The team also conducted a mediation analysis to determine whether certain cytokines mediate BMI's effect on disease severity.  

Linear regression analysis was used to determine BMI, age, and sex, differences in cytokines between the different groups and random forest prediction was used to identify the most important cytokines for distinguishing between severe COVID-19 and severe influenza.

What did they find?

Among the severe COVID-patients, the team observed increased levels of cytokines associated with a pro-inflammatory macrophage phenotype, including IL-18, IL-6, and tumor necrosis factor-alpha (TNF-α).

Among patients with severe influenza on the other hand, increases in levels of cytokines associated with T cell activation such as IL-15 and IFN-γ were observed.

The researchers say that while treatment with steroids has proved beneficial in the late stages of COVID-19, it is not beneficial at the early stage of disease.

“Given the association with severe COVID-19 and a pro-inflammatory macrophage phenotype, targeting of the cytokines mediating MAS [macrophage activation syndrome], singly or in combination, might provide a more specific approach to immune modulation,” they suggest.

An elevated IL-6 level and a low IFN-λ1 level were identified as the most distinct features of severe COVID-19, compared with severe influenza.

However, the researchers do not yet know whether these cytokine disparities mediate the pathology differences or merely correlate other distinct immune responses.

What about BMI?

Finally, the researchers identified IL-1RA as a potential mediator of the effect of BMI on COVID-19 severity.

Adipocytes (fat-storing cells) are a major source of IL-1RA and a higher BMI provides more adipose tissue to produce this acute phase reactant, says the team. This could help to explain the underlying relationship between obesity and severe COVID-19.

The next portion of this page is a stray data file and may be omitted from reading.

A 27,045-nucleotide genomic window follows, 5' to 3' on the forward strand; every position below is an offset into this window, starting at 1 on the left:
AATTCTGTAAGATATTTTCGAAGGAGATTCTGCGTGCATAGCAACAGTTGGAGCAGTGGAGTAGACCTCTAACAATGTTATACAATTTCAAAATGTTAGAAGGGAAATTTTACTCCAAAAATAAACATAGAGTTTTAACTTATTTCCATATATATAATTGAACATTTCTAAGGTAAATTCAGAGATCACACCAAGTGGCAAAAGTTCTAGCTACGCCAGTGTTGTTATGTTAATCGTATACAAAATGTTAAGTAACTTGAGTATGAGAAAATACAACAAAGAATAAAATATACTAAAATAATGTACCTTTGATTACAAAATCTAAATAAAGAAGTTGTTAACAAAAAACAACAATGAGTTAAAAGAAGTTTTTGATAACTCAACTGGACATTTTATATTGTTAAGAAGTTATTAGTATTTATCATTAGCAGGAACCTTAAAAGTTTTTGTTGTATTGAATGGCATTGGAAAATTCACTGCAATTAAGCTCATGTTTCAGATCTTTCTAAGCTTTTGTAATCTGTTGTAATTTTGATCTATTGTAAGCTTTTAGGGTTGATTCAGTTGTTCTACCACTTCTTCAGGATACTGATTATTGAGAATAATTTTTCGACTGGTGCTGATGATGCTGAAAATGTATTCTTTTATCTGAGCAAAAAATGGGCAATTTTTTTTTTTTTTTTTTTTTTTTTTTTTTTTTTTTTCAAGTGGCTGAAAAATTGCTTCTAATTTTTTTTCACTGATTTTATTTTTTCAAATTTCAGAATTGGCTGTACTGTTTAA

“This was an unexpected finding given the anti-inflammatory nature of this cytokine,” writes Cox and colleagues. “The role of IL-1RA in pathogenesis  warrants additional investigation.”

Overall, the researchers say that the comparison of cytokines elevated in COVID-19 and in influenza has revealed that disparate immune pathways are activated in these potentially life-threatening respiratory viral infections.

“In summary, this study demonstrates activation of a pro-inflammatory cytokine macrophage pathway and a role for IL-1RA in severe COVID-19, highlighting potential therapeutic targets,” they conclude.

This news article was a review of a preliminary scientific report that had not undergone peer-review at the time of publication. Since its initial publication, the scientific report has now been peer reviewed and accepted for publication in a Scientific Journal. Links to the preliminary and peer-reviewed reports are available in the Sources section at the bottom of this article. View Sources

Journal references:

Article Revisions

  • May 18 2023 - The preprint preliminary research paper that this article was based upon was accepted for publication in a peer-reviewed Scientific Journal. This article was edited accordingly to include a link to the final peer-reviewed paper, now shown in the sources section.
Sally Robertson

Written by

Sally Robertson

Sally first developed an interest in medical communications when she took on the role of Journal Development Editor for BioMed Central (BMC), after having graduated with a degree in biomedical science from Greenwich University.